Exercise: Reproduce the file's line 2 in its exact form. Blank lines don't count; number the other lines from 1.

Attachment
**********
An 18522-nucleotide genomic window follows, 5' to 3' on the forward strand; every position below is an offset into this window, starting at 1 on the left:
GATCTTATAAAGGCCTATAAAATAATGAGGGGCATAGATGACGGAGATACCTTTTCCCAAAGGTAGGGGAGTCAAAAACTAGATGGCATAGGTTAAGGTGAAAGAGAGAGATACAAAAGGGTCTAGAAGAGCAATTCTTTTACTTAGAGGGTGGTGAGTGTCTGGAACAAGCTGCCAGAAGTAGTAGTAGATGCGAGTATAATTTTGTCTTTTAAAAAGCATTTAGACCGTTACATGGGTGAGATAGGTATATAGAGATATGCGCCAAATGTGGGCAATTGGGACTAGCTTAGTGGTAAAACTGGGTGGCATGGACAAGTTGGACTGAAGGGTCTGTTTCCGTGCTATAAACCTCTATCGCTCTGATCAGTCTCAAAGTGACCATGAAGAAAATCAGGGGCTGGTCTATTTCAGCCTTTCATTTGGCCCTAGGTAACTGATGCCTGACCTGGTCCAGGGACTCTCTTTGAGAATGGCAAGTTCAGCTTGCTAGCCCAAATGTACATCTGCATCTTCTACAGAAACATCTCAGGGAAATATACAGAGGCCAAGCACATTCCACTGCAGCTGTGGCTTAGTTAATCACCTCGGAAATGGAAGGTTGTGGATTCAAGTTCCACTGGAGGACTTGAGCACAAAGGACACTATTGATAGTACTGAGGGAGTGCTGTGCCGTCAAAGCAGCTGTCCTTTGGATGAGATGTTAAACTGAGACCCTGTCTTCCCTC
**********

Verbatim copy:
GATCTTATAAAGGCCTATAAAATAATGAGGGGCATAGATGACGGAGATACCTTTTCCCAAAGGTAGGGGAGTCAAAAACTAGATGGCATAGGTTAAGGTGAAAGAGAGAGATACAAAAGGGTCTAGAAGAGCAATTCTTTTACTTAGAGGGTGGTGAGTGTCTGGAACAAGCTGCCAGAAGTAGTAGTAGATGCGAGTATAATTTTGTCTTTTAAAAAGCATTTAGACCGTTACATGGGTGAGATAGGTATATAGAGATATGCGCCAAATGTGGGCAATTGGGACTAGCTTAGTGGTAAAACTGGGTGGCATGGACAAGTTGGACTGAAGGGTCTGTTTCCGTGCTATAAACCTCTATCGCTCTGATCAGTCTCAAAGTGACCATGAAGAAAATCAGGGGCTGGTCTATTTCAGCCTTTCATTTGGCCCTAGGTAACTGATGCCTGACCTGGTCCAGGGACTCTCTTTGAGAATGGCAAGTTCAGCTTGCTAGCCCAAATGTACATCTGCATCTTCTACAGAAACATCTCAGGGAAATATACAGAGGCCAAGCACATTCCACTGCAGCTGTGGCTTAGTTAATCACCTCGGAAATGGAAGGTTGTGGATTCAAGTTCCACTGGAGGACTTGAGCACAAAGGACACTATTGATAGTACTGAGGGAGTGCTGTGCCGTCAAAGCAGCTGTCCTTTGGATGAGATGTTAAACTGAGACCCTGTCTTCCCTC